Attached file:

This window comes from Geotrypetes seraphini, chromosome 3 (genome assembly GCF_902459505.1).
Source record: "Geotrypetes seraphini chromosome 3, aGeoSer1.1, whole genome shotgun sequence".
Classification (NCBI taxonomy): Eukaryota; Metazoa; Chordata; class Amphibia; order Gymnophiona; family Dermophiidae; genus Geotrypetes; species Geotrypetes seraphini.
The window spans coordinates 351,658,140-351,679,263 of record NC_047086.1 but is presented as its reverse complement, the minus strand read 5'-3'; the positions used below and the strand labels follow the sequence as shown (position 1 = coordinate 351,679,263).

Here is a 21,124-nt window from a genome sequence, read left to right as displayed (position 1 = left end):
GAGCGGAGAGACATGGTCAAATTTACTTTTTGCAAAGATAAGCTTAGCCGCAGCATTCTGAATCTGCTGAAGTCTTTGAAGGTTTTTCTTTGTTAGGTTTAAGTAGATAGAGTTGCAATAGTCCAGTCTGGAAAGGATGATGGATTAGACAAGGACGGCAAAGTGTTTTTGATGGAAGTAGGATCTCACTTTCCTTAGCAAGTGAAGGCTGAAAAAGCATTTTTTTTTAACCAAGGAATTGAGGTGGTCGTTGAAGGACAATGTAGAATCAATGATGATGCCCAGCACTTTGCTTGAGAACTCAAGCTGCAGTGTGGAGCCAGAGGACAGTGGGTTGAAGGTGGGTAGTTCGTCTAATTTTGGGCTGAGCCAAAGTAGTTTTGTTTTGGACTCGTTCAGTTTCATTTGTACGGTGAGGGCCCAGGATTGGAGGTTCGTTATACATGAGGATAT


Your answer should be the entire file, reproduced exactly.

This window comes from Geotrypetes seraphini, chromosome 3 (genome assembly GCF_902459505.1).
Source record: "Geotrypetes seraphini chromosome 3, aGeoSer1.1, whole genome shotgun sequence".
Classification (NCBI taxonomy): Eukaryota; Metazoa; Chordata; class Amphibia; order Gymnophiona; family Dermophiidae; genus Geotrypetes; species Geotrypetes seraphini.
The window spans coordinates 351,658,140-351,679,263 of record NC_047086.1 but is presented as its reverse complement, the minus strand read 5'-3'; the positions used below and the strand labels follow the sequence as shown (position 1 = coordinate 351,679,263).

Here is a 21,124-nt window from a genome sequence, read left to right as displayed (position 1 = left end):
GAGCGGAGAGACATGGTCAAATTTACTTTTTGCAAAGATAAGCTTAGCCGCAGCATTCTGAATCTGCTGAAGTCTTTGAAGGTTTTTCTTTGTTAGGTTTAAGTAGATAGAGTTGCAATAGTCCAGTCTGGAAAGGATGATGGATTAGACAAGGACGGCAAAGTGTTTTTGATGGAAGTAGGATCTCACTTTCCTTAGCAAGTGAAGGCTGAAAAAGCATTTTTTTTTAACCAAGGAATTGAGGTGGTCGTTGAAGGACAATGTAGAATCAATGATGATGCCCAGCACTTTGCTTGAGAACTCAAGCTGCAGTGTGGAGCCAGAGGACAGTGGGTTGAAGGTGGGTAGTTCGTCTAATTTTGGGCTGAGCCAAAGTAGTTTTGTTTTGGACTCGTTCAGTTTCATTTGTACGGTGAGGGCCCAGGATTGGAGGTTCGTTATACATGAGGATAT